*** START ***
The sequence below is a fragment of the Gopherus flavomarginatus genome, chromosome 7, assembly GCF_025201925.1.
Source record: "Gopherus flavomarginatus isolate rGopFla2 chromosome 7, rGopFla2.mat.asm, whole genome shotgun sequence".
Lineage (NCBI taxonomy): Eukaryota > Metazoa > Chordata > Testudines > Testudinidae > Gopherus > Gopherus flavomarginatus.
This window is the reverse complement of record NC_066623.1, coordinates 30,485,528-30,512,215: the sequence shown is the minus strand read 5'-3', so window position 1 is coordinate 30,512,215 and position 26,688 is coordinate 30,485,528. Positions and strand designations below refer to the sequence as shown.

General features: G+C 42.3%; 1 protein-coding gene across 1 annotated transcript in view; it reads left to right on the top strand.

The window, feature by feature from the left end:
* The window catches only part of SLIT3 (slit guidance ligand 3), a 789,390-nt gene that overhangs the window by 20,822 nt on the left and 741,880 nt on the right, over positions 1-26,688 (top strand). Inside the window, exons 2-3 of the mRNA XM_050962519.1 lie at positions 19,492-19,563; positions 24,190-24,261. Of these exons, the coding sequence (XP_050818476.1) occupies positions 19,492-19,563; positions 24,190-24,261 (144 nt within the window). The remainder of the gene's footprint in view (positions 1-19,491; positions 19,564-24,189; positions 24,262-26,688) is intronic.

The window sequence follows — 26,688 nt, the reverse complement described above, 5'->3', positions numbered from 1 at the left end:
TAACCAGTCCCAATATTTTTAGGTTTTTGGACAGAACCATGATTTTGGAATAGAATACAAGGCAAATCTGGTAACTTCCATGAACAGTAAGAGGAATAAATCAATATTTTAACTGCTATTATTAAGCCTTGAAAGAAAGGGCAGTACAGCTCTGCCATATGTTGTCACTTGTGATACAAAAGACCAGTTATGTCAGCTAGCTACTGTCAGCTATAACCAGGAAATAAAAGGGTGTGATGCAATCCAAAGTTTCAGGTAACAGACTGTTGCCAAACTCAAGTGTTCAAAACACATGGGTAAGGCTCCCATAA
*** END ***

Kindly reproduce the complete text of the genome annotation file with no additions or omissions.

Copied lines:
The sequence below is a fragment of the Gopherus flavomarginatus genome, chromosome 7, assembly GCF_025201925.1.
Source record: "Gopherus flavomarginatus isolate rGopFla2 chromosome 7, rGopFla2.mat.asm, whole genome shotgun sequence".
Lineage (NCBI taxonomy): Eukaryota > Metazoa > Chordata > Testudines > Testudinidae > Gopherus > Gopherus flavomarginatus.
This window is the reverse complement of record NC_066623.1, coordinates 30,485,528-30,512,215: the sequence shown is the minus strand read 5'-3', so window position 1 is coordinate 30,512,215 and position 26,688 is coordinate 30,485,528. Positions and strand designations below refer to the sequence as shown.

General features: G+C 42.3%; 1 protein-coding gene across 1 annotated transcript in view; it reads left to right on the top strand.

The window, feature by feature from the left end:
* The window catches only part of SLIT3 (slit guidance ligand 3), a 789,390-nt gene that overhangs the window by 20,822 nt on the left and 741,880 nt on the right, over positions 1-26,688 (top strand). Inside the window, exons 2-3 of the mRNA XM_050962519.1 lie at positions 19,492-19,563; positions 24,190-24,261. Of these exons, the coding sequence (XP_050818476.1) occupies positions 19,492-19,563; positions 24,190-24,261 (144 nt within the window). The remainder of the gene's footprint in view (positions 1-19,491; positions 19,564-24,189; positions 24,262-26,688) is intronic.

The window sequence follows — 26,688 nt, the reverse complement described above, 5'->3', positions numbered from 1 at the left end:
TAACCAGTCCCAATATTTTTAGGTTTTTGGACAGAACCATGATTTTGGAATAGAATACAAGGCAAATCTGGTAACTTCCATGAACAGTAAGAGGAATAAATCAATATTTTAACTGCTATTATTAAGCCTTGAAAGAAAGGGCAGTACAGCTCTGCCATATGTTGTCACTTGTGATACAAAAGACCAGTTATGTCAGCTAGCTACTGTCAGCTATAACCAGGAAATAAAAGGGTGTGATGCAATCCAAAGTTTCAGGTAACAGACTGTTGCCAAACTCAAGTGTTCAAAACACATGGGTAAGGCTCCCATAA